The clinicians should always ask about a history of allergies as there is a risk of anaphylaxis if a patient is allergic to cobalt or other components of the medication. Decreased therapeutic response to vitamin B12 may be due to uremia, infection, marrow suppressants like chloramphenicol, and concomitant iron or folic acid deficiency.
Folic acid supplementation is also necessary if folate levels are low. Folic acid may improve vitamin B12-deficient megaloblastic anemia, but it is not a substitute. If the clinician only uses only folic acid to treat vitamin B12 deficient megaloblastic anemia, progressive and irreversible neurologic damage could result; this is because it can aggravate vitamin B12 deficiency by increasing demand for the vitamin.
Cyanocobalamin secretion is usually in bile. With higher doses of cyanocobalamin, it undergoes rapid elimination in the urine. No overdosage occurs with cyanocobalamin. There is no antidote to vitamin B12.
Enhancing Healthcare Team Outcomes
Cyanocobalamin treats a variety of different conditions related to vitamin B12 deficiency. Healthcare professionals, including physicians, nurse practitioners, pharmacists, and nutritionists, have to work together to manage the condition. Early detection will prevent severe and permanent complications as prolonged Vitamin B12 deficiency may lead to permanent degenerative lesions of the spinal cord. Due to the risk of hypokalemia early in treatment, electrolytes should be tested in the followup visit, which requires rigorous lab review after the office visit. This surveillance can be done by any clinician so as not to miss any abnormality.
As there are several completely unrelated causes of this deficiency, a physician is responsible for not only the identification of the probable cause but also tailor therapy and further management for different individuals depending on case to case basis.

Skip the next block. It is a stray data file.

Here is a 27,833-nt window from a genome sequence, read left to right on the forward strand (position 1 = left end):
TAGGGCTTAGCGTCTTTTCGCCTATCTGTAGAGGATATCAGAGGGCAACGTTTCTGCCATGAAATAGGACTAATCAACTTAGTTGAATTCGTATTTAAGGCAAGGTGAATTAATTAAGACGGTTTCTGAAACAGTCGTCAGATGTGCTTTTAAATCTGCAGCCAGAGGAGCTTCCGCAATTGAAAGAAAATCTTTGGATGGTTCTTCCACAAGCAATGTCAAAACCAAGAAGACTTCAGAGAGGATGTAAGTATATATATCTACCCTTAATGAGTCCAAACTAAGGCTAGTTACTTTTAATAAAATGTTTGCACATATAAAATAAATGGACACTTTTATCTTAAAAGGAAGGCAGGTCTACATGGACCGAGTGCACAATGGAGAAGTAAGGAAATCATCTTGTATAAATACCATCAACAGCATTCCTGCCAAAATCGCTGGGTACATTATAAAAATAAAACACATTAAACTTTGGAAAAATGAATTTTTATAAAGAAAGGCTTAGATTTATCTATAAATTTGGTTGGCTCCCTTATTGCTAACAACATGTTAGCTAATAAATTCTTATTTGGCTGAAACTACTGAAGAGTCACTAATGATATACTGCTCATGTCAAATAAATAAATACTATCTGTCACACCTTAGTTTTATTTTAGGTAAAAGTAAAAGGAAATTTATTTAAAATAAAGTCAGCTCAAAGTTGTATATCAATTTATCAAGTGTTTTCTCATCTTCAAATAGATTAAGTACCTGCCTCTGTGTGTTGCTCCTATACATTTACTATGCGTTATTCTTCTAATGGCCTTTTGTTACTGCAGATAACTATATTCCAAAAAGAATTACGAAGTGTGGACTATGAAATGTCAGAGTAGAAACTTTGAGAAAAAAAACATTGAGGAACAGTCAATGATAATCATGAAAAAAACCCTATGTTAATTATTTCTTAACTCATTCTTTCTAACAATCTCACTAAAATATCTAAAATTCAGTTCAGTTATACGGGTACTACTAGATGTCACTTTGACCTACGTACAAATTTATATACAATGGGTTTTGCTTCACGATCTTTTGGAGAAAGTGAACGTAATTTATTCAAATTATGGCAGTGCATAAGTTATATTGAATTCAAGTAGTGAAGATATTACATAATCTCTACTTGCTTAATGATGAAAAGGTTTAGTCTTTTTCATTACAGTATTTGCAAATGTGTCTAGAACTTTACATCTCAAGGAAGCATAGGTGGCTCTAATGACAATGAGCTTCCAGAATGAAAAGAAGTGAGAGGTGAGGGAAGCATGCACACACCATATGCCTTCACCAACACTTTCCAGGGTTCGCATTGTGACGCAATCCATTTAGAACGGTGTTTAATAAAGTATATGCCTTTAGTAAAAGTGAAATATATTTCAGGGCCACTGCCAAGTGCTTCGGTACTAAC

The involvement of specialists may prove necessary in several instances. For example,
- A patient with D. latum infection may need followup with an infectious disease specialist.
- A patient with a dietary deficiency may need to see a dietician or a nutritionist.
- A patient with H.pylori infection, atrophic gastritis, malabsorption, pancreatic insufficiency, Crohn disease may need to see a gastroenterologist or a GI surgeon.
- A patient with malignancy of bowel/pancreas may need oncology followup.
- Due to the correlation of pernicious anemia with carcinoma of the stomach, an appropriate gastroenterology workup may be recommended.
- Vitamin B12 deficiency suppresses the signs of polycythemia vera, which may unmask after treatment. It is also possible to have vitamin B12 deficiency in the case of a normal MCV due to co-existent thalassemia/iron deficiency anemia. Hence, a hematologist may guide further treatment for such patients.
Due to the possibility of hypersensitivity to the drug, it is essential that the provider administers it with necessary precautions and carry out an intradermal test if an allergy is suspected. Education about the allergic reactions and other side effects is essential for optimal outcome and prevention of anaphylactic shock. [Level 5]